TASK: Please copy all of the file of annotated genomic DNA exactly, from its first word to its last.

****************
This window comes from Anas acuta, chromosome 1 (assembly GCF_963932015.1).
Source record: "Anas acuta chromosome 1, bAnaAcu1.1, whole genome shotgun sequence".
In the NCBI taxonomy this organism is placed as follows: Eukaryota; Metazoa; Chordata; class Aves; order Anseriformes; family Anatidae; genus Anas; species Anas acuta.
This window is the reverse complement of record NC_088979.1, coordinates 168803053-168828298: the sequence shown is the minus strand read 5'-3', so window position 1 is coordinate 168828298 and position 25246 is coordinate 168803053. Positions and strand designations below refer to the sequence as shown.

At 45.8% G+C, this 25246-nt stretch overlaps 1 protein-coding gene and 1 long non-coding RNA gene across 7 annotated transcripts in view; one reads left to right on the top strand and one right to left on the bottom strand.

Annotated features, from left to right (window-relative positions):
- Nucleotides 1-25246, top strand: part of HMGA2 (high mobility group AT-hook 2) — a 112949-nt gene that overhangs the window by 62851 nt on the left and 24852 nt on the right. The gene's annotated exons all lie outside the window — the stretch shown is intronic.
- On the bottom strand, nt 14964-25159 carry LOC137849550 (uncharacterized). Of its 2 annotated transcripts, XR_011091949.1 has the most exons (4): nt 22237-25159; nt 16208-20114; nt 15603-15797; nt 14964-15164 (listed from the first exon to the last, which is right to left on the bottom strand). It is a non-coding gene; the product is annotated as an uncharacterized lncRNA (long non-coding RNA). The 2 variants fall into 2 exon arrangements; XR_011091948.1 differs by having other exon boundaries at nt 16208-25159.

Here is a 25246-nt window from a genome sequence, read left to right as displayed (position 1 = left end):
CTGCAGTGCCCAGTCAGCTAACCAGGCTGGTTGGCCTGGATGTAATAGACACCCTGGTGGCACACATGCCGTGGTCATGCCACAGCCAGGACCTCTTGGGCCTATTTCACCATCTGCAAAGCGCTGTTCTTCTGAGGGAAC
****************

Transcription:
This window comes from Anas acuta, chromosome 1 (assembly GCF_963932015.1).
Source record: "Anas acuta chromosome 1, bAnaAcu1.1, whole genome shotgun sequence".
In the NCBI taxonomy this organism is placed as follows: Eukaryota; Metazoa; Chordata; class Aves; order Anseriformes; family Anatidae; genus Anas; species Anas acuta.
This window is the reverse complement of record NC_088979.1, coordinates 168803053-168828298: the sequence shown is the minus strand read 5'-3', so window position 1 is coordinate 168828298 and position 25246 is coordinate 168803053. Positions and strand designations below refer to the sequence as shown.

At 45.8% G+C, this 25246-nt stretch overlaps 1 protein-coding gene and 1 long non-coding RNA gene across 7 annotated transcripts in view; one reads left to right on the top strand and one right to left on the bottom strand.

Annotated features, from left to right (window-relative positions):
- Nucleotides 1-25246, top strand: part of HMGA2 (high mobility group AT-hook 2) — a 112949-nt gene that overhangs the window by 62851 nt on the left and 24852 nt on the right. The gene's annotated exons all lie outside the window — the stretch shown is intronic.
- On the bottom strand, nt 14964-25159 carry LOC137849550 (uncharacterized). Of its 2 annotated transcripts, XR_011091949.1 has the most exons (4): nt 22237-25159; nt 16208-20114; nt 15603-15797; nt 14964-15164 (listed from the first exon to the last, which is right to left on the bottom strand). It is a non-coding gene; the product is annotated as an uncharacterized lncRNA (long non-coding RNA). The 2 variants fall into 2 exon arrangements; XR_011091948.1 differs by having other exon boundaries at nt 16208-25159.

Here is a 25246-nt window from a genome sequence, read left to right as displayed (position 1 = left end):
CTGCAGTGCCCAGTCAGCTAACCAGGCTGGTTGGCCTGGATGTAATAGACACCCTGGTGGCACACATGCCGTGGTCATGCCACAGCCAGGACCTCTTGGGCCTATTTCACCATCTGCAAAGCGCTGTTCTTCTGAGGGAAC